5. Geoff Hudson permalink

    Larry, if Simonides could fool the populace then, why could someone not have done the same with the NT?

    • Geoff: I have no clear idea what you’re asking. But I’ll try! If you’re asking about NT manuscripts?? Then the answer is that the early NT manuscripts were often obtained from ancient sites (e.g., St. Catherine’s monastery by Tischendorf). Also, all of the items have been subjected to careful analysis of handwriting, material, etc., and weren’t delivered by anonymous owners refusing to make clear who they were and how the items came into their possession. Finally, under the same types of inspection, Simonides’ fakes were found out! (Again, Geoff, you seem quite surprisingly uninformed about matters in which, despite this, you seem to have pre-formed opinions, suspicions (that aren’t based on information), etc. It’s a very curious stance, Geoff.)

      • Geoff Hudson permalink

        Well Larry, I was talking about NT manuscripts, as you surmised. Just suppose that a Simonides had been up to his tricks way back in the first century, originating NT manuscripts. What then?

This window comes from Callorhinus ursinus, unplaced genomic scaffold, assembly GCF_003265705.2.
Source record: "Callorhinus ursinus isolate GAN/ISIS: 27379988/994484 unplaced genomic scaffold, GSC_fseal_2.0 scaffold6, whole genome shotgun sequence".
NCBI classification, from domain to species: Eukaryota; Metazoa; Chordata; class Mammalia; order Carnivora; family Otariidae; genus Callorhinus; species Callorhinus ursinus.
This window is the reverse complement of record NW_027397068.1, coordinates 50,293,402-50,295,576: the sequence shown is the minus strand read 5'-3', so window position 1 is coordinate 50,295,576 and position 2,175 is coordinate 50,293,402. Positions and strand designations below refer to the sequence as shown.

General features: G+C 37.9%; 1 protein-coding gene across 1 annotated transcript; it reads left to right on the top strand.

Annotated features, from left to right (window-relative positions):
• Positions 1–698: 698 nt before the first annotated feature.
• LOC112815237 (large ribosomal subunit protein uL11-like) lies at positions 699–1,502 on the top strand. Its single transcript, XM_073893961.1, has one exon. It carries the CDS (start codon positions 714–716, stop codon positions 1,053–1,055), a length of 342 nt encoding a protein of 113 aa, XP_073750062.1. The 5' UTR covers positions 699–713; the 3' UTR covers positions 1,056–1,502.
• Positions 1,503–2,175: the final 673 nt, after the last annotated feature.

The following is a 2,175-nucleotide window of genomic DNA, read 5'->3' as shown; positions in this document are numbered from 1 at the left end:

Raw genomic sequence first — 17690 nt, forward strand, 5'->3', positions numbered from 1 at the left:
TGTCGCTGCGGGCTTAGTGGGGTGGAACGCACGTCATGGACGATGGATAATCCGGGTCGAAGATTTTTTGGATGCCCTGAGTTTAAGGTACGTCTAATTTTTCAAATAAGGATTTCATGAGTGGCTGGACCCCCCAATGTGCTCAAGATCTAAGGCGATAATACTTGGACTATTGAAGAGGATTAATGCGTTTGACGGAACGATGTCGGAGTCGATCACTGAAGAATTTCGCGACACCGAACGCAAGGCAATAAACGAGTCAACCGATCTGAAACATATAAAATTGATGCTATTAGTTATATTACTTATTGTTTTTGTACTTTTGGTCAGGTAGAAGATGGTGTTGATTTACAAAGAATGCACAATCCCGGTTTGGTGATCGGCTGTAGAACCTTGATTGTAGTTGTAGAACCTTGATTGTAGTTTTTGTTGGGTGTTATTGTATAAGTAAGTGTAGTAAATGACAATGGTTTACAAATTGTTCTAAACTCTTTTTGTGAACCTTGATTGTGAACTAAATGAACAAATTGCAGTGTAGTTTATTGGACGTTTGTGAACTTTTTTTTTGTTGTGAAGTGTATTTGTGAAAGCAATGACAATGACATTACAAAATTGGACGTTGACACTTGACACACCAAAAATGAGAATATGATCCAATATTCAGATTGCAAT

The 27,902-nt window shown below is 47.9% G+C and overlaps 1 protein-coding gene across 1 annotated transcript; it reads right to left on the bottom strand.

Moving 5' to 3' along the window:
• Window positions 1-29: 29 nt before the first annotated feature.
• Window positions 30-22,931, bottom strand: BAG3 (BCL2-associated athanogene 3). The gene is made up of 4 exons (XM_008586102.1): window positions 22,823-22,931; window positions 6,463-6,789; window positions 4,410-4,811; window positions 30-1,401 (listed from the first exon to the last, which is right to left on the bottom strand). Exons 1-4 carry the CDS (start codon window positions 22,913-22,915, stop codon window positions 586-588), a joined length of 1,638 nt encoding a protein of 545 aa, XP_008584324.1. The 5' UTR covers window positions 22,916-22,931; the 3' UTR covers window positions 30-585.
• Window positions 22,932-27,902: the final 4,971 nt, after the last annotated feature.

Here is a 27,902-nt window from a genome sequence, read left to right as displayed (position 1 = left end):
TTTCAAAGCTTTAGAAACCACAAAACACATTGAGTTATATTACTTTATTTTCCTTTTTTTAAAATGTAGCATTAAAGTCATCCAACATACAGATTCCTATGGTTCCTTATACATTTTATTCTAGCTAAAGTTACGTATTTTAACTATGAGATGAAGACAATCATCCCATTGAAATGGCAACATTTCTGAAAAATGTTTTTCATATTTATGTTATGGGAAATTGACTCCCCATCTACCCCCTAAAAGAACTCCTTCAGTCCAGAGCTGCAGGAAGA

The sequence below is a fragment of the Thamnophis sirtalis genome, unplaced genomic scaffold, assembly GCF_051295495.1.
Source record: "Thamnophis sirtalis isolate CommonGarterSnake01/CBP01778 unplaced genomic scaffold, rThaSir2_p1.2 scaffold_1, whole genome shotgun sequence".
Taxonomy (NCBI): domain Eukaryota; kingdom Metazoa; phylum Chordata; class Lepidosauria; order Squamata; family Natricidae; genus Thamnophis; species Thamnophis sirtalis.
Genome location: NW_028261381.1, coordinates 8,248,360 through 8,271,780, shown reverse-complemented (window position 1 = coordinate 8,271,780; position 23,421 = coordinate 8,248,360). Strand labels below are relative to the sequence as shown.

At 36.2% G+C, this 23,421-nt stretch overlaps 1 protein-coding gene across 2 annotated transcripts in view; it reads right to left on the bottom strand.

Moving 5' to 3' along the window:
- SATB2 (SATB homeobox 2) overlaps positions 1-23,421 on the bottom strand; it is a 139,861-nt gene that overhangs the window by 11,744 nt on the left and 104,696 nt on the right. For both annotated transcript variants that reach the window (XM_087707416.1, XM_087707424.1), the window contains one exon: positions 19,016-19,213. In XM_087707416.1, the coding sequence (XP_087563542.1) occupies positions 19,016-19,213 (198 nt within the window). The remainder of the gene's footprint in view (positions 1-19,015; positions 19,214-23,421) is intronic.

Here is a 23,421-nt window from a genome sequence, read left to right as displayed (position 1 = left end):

• Geoff: In the first century there was no “NT” and so no one could offer copies of it then! What we have from that period are various literary texts (e.g., letters of Paul, letters written in his name posthumously [per most scholars], gospels, etc.), each of which had to obtain its own acceptance and circulation. Why imagine scenarios instead of investigating the data, Geoff? (That wasn’t an invitation to continue this, somewhat pointless, exchange!)

    • Scott F permalink

      Gee, Geoff. That is exactly what we have in the NT. A number of letters attributed to Paul but some thought to be forgeries (pious or otherwise?) That doesn’t mean every manuscript is a fake. In fact, the situation is exactly as one would expect with so many humans involved – wheat and chaff both.

Comments are closed.

%d bloggers like this: